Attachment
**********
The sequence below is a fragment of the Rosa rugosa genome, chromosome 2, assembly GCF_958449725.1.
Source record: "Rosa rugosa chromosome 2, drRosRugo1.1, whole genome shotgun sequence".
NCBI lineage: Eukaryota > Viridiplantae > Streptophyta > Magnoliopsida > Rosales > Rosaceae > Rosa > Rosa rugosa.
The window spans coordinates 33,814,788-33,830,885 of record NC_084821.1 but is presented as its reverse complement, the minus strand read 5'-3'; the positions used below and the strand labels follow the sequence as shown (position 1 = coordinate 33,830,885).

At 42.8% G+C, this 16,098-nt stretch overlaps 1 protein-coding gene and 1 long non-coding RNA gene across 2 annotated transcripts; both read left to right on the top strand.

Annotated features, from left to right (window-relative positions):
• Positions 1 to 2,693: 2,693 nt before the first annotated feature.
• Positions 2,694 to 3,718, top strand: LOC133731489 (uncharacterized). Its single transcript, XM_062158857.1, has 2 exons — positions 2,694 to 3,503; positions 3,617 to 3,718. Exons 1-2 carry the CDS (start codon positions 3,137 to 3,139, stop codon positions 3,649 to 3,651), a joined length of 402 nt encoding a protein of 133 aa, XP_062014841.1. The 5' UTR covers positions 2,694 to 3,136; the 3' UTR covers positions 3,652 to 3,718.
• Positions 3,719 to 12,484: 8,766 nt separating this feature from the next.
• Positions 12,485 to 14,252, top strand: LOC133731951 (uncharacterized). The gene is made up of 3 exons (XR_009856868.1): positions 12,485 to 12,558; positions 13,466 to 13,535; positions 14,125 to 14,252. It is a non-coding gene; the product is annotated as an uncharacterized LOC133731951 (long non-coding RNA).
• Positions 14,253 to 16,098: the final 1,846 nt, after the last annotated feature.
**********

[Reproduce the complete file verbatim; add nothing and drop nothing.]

The sequence below is a fragment of the Rosa rugosa genome, chromosome 2, assembly GCF_958449725.1.
Source record: "Rosa rugosa chromosome 2, drRosRugo1.1, whole genome shotgun sequence".
NCBI lineage: Eukaryota > Viridiplantae > Streptophyta > Magnoliopsida > Rosales > Rosaceae > Rosa > Rosa rugosa.
The window spans coordinates 33,814,788-33,830,885 of record NC_084821.1 but is presented as its reverse complement, the minus strand read 5'-3'; the positions used below and the strand labels follow the sequence as shown (position 1 = coordinate 33,830,885).

At 42.8% G+C, this 16,098-nt stretch overlaps 1 protein-coding gene and 1 long non-coding RNA gene across 2 annotated transcripts; both read left to right on the top strand.

Annotated features, from left to right (window-relative positions):
• Positions 1 to 2,693: 2,693 nt before the first annotated feature.
• Positions 2,694 to 3,718, top strand: LOC133731489 (uncharacterized). Its single transcript, XM_062158857.1, has 2 exons — positions 2,694 to 3,503; positions 3,617 to 3,718. Exons 1-2 carry the CDS (start codon positions 3,137 to 3,139, stop codon positions 3,649 to 3,651), a joined length of 402 nt encoding a protein of 133 aa, XP_062014841.1. The 5' UTR covers positions 2,694 to 3,136; the 3' UTR covers positions 3,652 to 3,718.
• Positions 3,719 to 12,484: 8,766 nt separating this feature from the next.
• Positions 12,485 to 14,252, top strand: LOC133731951 (uncharacterized). The gene is made up of 3 exons (XR_009856868.1): positions 12,485 to 12,558; positions 13,466 to 13,535; positions 14,125 to 14,252. It is a non-coding gene; the product is annotated as an uncharacterized LOC133731951 (long non-coding RNA).
• Positions 14,253 to 16,098: the final 1,846 nt, after the last annotated feature.